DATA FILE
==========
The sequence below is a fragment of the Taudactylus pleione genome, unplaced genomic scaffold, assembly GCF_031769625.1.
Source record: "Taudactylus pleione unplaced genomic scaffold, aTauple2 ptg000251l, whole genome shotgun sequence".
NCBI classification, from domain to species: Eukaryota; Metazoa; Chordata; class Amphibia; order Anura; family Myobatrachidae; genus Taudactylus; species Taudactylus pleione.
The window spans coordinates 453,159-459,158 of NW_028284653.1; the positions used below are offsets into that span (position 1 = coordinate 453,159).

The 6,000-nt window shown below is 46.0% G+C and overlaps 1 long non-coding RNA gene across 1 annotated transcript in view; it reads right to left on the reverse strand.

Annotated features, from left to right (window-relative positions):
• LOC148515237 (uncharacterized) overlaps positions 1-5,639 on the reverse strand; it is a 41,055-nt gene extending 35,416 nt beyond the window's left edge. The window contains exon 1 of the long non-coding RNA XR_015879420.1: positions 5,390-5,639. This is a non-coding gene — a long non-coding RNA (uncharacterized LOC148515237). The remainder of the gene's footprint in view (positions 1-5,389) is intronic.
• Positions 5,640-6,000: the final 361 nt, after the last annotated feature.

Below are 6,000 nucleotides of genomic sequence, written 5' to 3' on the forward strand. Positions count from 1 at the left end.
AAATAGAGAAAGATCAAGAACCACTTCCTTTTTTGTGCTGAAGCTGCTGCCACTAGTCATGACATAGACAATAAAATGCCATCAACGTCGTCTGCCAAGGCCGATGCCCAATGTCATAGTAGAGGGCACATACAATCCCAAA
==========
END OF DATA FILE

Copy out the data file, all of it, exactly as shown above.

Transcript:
The sequence below is a fragment of the Taudactylus pleione genome, unplaced genomic scaffold, assembly GCF_031769625.1.
Source record: "Taudactylus pleione unplaced genomic scaffold, aTauple2 ptg000251l, whole genome shotgun sequence".
NCBI classification, from domain to species: Eukaryota; Metazoa; Chordata; class Amphibia; order Anura; family Myobatrachidae; genus Taudactylus; species Taudactylus pleione.
The window spans coordinates 453,159-459,158 of NW_028284653.1; the positions used below are offsets into that span (position 1 = coordinate 453,159).

The 6,000-nt window shown below is 46.0% G+C and overlaps 1 long non-coding RNA gene across 1 annotated transcript in view; it reads right to left on the reverse strand.

Annotated features, from left to right (window-relative positions):
• LOC148515237 (uncharacterized) overlaps positions 1-5,639 on the reverse strand; it is a 41,055-nt gene extending 35,416 nt beyond the window's left edge. The window contains exon 1 of the long non-coding RNA XR_015879420.1: positions 5,390-5,639. This is a non-coding gene — a long non-coding RNA (uncharacterized LOC148515237). The remainder of the gene's footprint in view (positions 1-5,389) is intronic.
• Positions 5,640-6,000: the final 361 nt, after the last annotated feature.

Below are 6,000 nucleotides of genomic sequence, written 5' to 3' on the forward strand. Positions count from 1 at the left end.
AAATAGAGAAAGATCAAGAACCACTTCCTTTTTTGTGCTGAAGCTGCTGCCACTAGTCATGACATAGACAATAAAATGCCATCAACGTCGTCTGCCAAGGCCGATGCCCAATGTCATAGTAGAGGGCACATACAATCCCAAA